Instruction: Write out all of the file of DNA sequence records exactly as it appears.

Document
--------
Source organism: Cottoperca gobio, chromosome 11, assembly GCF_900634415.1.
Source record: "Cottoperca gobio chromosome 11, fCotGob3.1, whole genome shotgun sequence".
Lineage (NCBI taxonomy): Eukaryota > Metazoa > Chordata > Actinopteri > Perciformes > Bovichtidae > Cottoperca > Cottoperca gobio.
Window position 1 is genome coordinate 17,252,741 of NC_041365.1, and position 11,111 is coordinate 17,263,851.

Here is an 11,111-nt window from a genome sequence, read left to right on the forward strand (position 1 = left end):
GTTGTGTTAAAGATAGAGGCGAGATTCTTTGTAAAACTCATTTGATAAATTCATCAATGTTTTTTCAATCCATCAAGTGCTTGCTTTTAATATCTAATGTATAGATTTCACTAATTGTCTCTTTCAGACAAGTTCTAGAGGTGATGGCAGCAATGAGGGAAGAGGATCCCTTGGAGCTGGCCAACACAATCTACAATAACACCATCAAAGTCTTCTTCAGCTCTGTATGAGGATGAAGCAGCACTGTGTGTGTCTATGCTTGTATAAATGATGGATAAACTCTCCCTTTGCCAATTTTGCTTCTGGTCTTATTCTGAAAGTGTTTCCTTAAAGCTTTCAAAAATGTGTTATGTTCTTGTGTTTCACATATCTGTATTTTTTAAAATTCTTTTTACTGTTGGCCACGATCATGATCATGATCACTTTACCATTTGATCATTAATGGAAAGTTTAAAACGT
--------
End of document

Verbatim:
Source organism: Cottoperca gobio, chromosome 11, assembly GCF_900634415.1.
Source record: "Cottoperca gobio chromosome 11, fCotGob3.1, whole genome shotgun sequence".
Lineage (NCBI taxonomy): Eukaryota > Metazoa > Chordata > Actinopteri > Perciformes > Bovichtidae > Cottoperca > Cottoperca gobio.
Window position 1 is genome coordinate 17,252,741 of NC_041365.1, and position 11,111 is coordinate 17,263,851.

Here is an 11,111-nt window from a genome sequence, read left to right on the forward strand (position 1 = left end):
GTTGTGTTAAAGATAGAGGCGAGATTCTTTGTAAAACTCATTTGATAAATTCATCAATGTTTTTTCAATCCATCAAGTGCTTGCTTTTAATATCTAATGTATAGATTTCACTAATTGTCTCTTTCAGACAAGTTCTAGAGGTGATGGCAGCAATGAGGGAAGAGGATCCCTTGGAGCTGGCCAACACAATCTACAATAACACCATCAAAGTCTTCTTCAGCTCTGTATGAGGATGAAGCAGCACTGTGTGTGTCTATGCTTGTATAAATGATGGATAAACTCTCCCTTTGCCAATTTTGCTTCTGGTCTTATTCTGAAAGTGTTTCCTTAAAGCTTTCAAAAATGTGTTATGTTCTTGTGTTTCACATATCTGTATTTTTTAAAATTCTTTTTACTGTTGGCCACGATCATGATCATGATCACTTTACCATTTGATCATTAATGGAAAGTTTAAAACGT